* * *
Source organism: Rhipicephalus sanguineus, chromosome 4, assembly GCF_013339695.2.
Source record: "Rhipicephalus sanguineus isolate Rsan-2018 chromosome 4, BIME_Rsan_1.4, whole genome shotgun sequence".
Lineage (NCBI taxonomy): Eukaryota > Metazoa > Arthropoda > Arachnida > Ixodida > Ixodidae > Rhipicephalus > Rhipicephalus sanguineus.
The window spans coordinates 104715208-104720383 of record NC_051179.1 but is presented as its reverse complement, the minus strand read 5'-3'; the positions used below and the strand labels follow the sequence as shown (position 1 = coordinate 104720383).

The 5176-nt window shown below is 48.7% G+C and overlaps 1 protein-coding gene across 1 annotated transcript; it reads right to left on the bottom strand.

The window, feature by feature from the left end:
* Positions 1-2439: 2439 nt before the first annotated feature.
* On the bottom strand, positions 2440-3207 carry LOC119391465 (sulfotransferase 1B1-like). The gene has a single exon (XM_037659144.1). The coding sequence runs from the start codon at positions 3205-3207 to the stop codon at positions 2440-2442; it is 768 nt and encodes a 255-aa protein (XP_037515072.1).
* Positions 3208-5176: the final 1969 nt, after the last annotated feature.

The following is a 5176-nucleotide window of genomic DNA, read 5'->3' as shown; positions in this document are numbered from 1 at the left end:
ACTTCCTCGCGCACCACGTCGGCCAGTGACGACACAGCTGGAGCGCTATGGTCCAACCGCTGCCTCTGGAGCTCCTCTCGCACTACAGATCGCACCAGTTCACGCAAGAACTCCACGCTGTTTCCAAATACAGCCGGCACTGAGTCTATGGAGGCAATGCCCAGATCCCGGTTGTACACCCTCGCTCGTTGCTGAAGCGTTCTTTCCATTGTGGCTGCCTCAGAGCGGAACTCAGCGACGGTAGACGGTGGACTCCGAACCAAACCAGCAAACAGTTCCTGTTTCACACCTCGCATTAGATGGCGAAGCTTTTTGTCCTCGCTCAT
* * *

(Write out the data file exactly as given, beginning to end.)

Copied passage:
Source organism: Rhipicephalus sanguineus, chromosome 4, assembly GCF_013339695.2.
Source record: "Rhipicephalus sanguineus isolate Rsan-2018 chromosome 4, BIME_Rsan_1.4, whole genome shotgun sequence".
Lineage (NCBI taxonomy): Eukaryota > Metazoa > Arthropoda > Arachnida > Ixodida > Ixodidae > Rhipicephalus > Rhipicephalus sanguineus.
The window spans coordinates 104715208-104720383 of record NC_051179.1 but is presented as its reverse complement, the minus strand read 5'-3'; the positions used below and the strand labels follow the sequence as shown (position 1 = coordinate 104720383).

The 5176-nt window shown below is 48.7% G+C and overlaps 1 protein-coding gene across 1 annotated transcript; it reads right to left on the bottom strand.

The window, feature by feature from the left end:
* Positions 1-2439: 2439 nt before the first annotated feature.
* On the bottom strand, positions 2440-3207 carry LOC119391465 (sulfotransferase 1B1-like). The gene has a single exon (XM_037659144.1). The coding sequence runs from the start codon at positions 3205-3207 to the stop codon at positions 2440-2442; it is 768 nt and encodes a 255-aa protein (XP_037515072.1).
* Positions 3208-5176: the final 1969 nt, after the last annotated feature.

The following is a 5176-nucleotide window of genomic DNA, read 5'->3' as shown; positions in this document are numbered from 1 at the left end:
ACTTCCTCGCGCACCACGTCGGCCAGTGACGACACAGCTGGAGCGCTATGGTCCAACCGCTGCCTCTGGAGCTCCTCTCGCACTACAGATCGCACCAGTTCACGCAAGAACTCCACGCTGTTTCCAAATACAGCCGGCACTGAGTCTATGGAGGCAATGCCCAGATCCCGGTTGTACACCCTCGCTCGTTGCTGAAGCGTTCTTTCCATTGTGGCTGCCTCAGAGCGGAACTCAGCGACGGTAGACGGTGGACTCCGAACCAAACCAGCAAACAGTTCCTGTTTCACACCTCGCATTAGATGGCGAAGCTTTTTGTCCTCGCTCAT